Clownfish Undertake Epic Journeys
Clownfish spend most of their lives nestling in the tentacles of their anemone homes. Now for the first time, researchers show that baby clownfish can travel marathon distances in the open ocean during the first few weeks of their lives. This study, published in PLoS One this week, is the farthest anyone has tracked the dispersal of reef fish, demonstrating how even distant populations can be well-connected.
Adult Omani clownfish (Amphiprion omanensis) provide high levels of parental care to their young, so newly-hatched babies have well-developed swimming and sensory capabilities. A team led by Stephen Simpson from the University of Exeter studied these fish throughout the southern coast of Oman. The area is isolated from the rest of the Arabian Peninsula, so lots of species there aren’t found elsewhere. Also, the coast has only two coral reef systems — the northern province of Ash Sharqiyah and Dhofar to the south — and they’re separated by 400 kilometers of surf beaches.
“In order to persist as a single species, we know Omani clownfish must occasionally migrate between these two populations,” Simpson says in a news release. During 92 dives, the team caught nearly 400 fish: 136 from the north and 260 from the south. After a small pectoral fin clip was taken, the fish were released back to their colonies. Then the researchers used DNA fingerprinting to identify local, long-distant migrant, and hybrid individuals throughout the species range.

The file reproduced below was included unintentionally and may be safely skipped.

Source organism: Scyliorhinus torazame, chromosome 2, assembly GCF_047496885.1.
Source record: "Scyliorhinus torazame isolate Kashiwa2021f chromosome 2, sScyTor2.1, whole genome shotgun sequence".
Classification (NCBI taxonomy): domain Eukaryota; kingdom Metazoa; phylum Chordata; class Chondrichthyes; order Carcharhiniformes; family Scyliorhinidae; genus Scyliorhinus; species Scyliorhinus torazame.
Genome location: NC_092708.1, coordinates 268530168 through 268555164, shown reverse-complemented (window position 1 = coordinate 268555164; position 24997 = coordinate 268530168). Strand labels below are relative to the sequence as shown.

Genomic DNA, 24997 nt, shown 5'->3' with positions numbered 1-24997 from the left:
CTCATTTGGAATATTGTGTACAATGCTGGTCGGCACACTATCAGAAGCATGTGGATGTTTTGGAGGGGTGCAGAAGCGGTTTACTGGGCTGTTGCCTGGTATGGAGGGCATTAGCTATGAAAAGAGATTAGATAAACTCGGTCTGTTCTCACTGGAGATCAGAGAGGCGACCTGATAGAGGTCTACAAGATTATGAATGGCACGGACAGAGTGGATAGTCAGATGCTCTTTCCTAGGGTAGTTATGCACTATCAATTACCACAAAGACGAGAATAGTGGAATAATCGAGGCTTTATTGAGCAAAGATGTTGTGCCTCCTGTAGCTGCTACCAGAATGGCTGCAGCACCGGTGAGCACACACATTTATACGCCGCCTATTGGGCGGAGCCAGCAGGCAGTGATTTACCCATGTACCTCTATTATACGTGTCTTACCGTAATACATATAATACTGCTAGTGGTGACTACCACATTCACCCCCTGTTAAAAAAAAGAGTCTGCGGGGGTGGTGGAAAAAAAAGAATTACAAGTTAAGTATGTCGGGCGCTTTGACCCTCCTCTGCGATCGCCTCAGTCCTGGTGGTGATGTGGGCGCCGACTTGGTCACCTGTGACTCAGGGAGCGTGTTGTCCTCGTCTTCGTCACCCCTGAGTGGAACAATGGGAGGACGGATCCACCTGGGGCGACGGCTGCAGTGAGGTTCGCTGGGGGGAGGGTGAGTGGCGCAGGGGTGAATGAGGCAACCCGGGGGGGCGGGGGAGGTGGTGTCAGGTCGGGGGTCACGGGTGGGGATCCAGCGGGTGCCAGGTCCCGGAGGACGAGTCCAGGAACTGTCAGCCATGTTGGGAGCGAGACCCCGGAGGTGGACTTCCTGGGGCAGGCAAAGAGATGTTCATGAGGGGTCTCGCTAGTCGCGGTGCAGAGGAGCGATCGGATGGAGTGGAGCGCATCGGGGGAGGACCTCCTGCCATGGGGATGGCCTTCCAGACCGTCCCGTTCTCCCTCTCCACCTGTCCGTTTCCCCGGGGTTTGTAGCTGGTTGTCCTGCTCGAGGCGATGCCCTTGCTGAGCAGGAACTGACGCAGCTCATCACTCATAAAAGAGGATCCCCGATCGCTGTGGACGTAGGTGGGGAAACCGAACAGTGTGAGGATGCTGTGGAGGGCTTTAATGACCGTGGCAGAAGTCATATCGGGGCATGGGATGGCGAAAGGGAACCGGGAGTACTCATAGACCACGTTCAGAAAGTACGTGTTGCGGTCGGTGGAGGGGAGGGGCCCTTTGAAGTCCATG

“Just like accents that allow us to tell an Englishman from an American, fish populations develop their own genetic signatures,” study coauthor Hugo Harrison from James Cook University explains. “By looking at the signature of each fish we can tell whether it originated there or not. It’s like finding an Englishman in New York, they stand out.”
Being so well-developed allowed the babies to embark on an ocean-going larval phase of up to three weeks. During that timeframe, six percent of the fish sampled migrated the 400 kilometers from one population to another. That’s farther than New York to Boston or Washington, D.C.
Most who made the trek were headed south: Of the fish sampled, 5.4 percent from the northern population went the distance, compared with 0.7 percent from the south. This bias in offspring exchange may be due to prevailing currents, and the team’s oceanographic model for the region showed that their patterns of migration corresponded to dominant ocean currents driven by winter monsoons.
“This is an epic journey for these tiny week-old fish,” Simpson says. “When they arrive at the reef, they are less than a centimeter long, and only a few days old, so to travel hundreds of kilometers they must be riding ocean currents to assist their migration.”
The team also identified several second generation hybrids in both populations, indicating how migrants had successfully joined and reproduced with locals in their new homes. This exchange of genes between seemingly distant colonies means each outpost is constantly being topped up with new genetic material.
Images: 2014 Simpson et al. (top), Tane Sinclair-Taylor (middle)